Prescribed and Non-Prescribed Countries
Cost analysis has shown that applications from countries where training and regulation are similar to New Zealand’s take (on average) significantly less time to process than do those from other countries. The Board has therefore determined (in accordance with the requirements that our fees are “cost-recovery only” and that no cross-subsidisation occurs) that the application fees should reflect this disparity. Currently the “prescribed” countries (those with training and regulation that are similar to that in New Zealand) include Canada, South Africa, the United Kingdom, Northern Ireland and the United States of America.
Self-Assessment of Eligibility for Registration
Practitioners who completed their psychology training overseas and who are considering applying for registration in New Zealand are strongly encouraged to complete the Board’s online “Self-Assessment of Eligibility for Registration” tool. It will give you some idea of how the Board may assess your fitness for registration, the equivalence of your qualifications in relation to the minimum standard of qualifications required for registration in New Zealand, and your current competence to practise.
The self-assessment tool is non-binding and should not be taken as a formal opinion. If, as you work through the tool, you are advised that there may be an obstacle to your registration, you can contact the Board for clarification.
You can complete the online “Self-Assessment of Eligibility for Registration” tool here. Any questions still remaining about the Board’s requirements can then be directed to our registration team.
Overseas-trained applicants are encouraged to begin their orientation to New Zealand even before relocating. The Immigration New Zealand website offers many useful resources, and the Board’s information on Cultural Competence should be reviewed. A free, online Foundation Course in Cultural Competency is also available. This (optional) course may support you to build your understanding of cultural competency and (for those of you working in health settings) health literacy in New Zealand (with a focus on improving Māori health outcomes).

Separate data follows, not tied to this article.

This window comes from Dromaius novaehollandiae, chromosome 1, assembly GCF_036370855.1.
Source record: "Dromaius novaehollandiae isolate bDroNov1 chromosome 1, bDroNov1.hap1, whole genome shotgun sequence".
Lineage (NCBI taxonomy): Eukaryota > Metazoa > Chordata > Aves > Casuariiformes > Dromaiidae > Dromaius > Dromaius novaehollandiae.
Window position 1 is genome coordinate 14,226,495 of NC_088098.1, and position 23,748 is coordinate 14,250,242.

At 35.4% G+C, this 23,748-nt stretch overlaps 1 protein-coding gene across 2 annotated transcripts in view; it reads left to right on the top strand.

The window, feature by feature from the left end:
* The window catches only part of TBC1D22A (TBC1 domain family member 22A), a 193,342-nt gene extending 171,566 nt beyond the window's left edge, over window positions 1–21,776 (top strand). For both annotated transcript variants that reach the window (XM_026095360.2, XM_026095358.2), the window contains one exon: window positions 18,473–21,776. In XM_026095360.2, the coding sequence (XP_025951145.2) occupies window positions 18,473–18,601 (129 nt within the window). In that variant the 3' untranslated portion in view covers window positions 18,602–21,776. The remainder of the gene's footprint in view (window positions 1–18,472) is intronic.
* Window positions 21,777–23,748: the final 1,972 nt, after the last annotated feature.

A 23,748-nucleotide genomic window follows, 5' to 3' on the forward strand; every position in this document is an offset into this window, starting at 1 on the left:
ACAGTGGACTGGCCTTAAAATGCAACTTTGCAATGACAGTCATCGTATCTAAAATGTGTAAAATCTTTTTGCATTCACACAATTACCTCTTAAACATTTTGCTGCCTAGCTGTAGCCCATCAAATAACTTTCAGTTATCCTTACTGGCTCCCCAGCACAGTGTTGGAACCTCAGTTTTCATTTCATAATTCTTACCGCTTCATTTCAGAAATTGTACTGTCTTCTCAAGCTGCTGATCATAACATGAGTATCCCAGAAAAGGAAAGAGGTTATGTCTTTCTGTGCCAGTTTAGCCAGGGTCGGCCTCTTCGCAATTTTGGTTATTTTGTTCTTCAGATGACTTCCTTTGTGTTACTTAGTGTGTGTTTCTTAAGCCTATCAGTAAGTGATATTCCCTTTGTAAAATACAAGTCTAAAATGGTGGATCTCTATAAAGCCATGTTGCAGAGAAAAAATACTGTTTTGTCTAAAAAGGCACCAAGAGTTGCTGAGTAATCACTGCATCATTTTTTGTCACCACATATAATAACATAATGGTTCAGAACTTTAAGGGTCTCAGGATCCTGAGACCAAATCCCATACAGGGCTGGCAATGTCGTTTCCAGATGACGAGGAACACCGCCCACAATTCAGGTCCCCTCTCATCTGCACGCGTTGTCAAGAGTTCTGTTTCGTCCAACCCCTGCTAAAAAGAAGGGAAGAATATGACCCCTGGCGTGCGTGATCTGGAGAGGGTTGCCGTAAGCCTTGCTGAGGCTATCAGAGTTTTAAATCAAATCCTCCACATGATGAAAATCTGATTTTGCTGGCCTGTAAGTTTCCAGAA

When considering applications for registration the Board is conscious that few, if any, overseas applicants are likely to have experience working with Māori (New Zealand’s indigenous population). Each application is considered on its individual merits; however, it is likely that the Board will consider imposing a “transitional” condition on the scope of practice for applicants who have never trained or practised in New Zealand.
By way of background, healthcare in New Zealand is in a significant process of change, to try to address the longstanding adverse effects of colonisation on Māori. There is increasing expectation that a health practitioner cannot be competent to practise in New Zealand if they are not aware of, and able to apply, the principles of te Tiriti o Waitangi / the Treaty of Waitangi and relevant Māori models of healthcare to their practice.
This is a change from earlier practice and in part has been prompted by change in HPCA increasing emphasis on cultural competence (including competencies that will enable effective and respectful interaction with Māori) and other aspects that are unique to practice in New Zealand – including the legal obligations of health practitioners, and New Zealand’s unique ACC compensation scheme.
If a condition is proposed in relation to your application for registration, please note that:
- You are welcome to make submissions with regard to your practice in terms of cultural safety in general.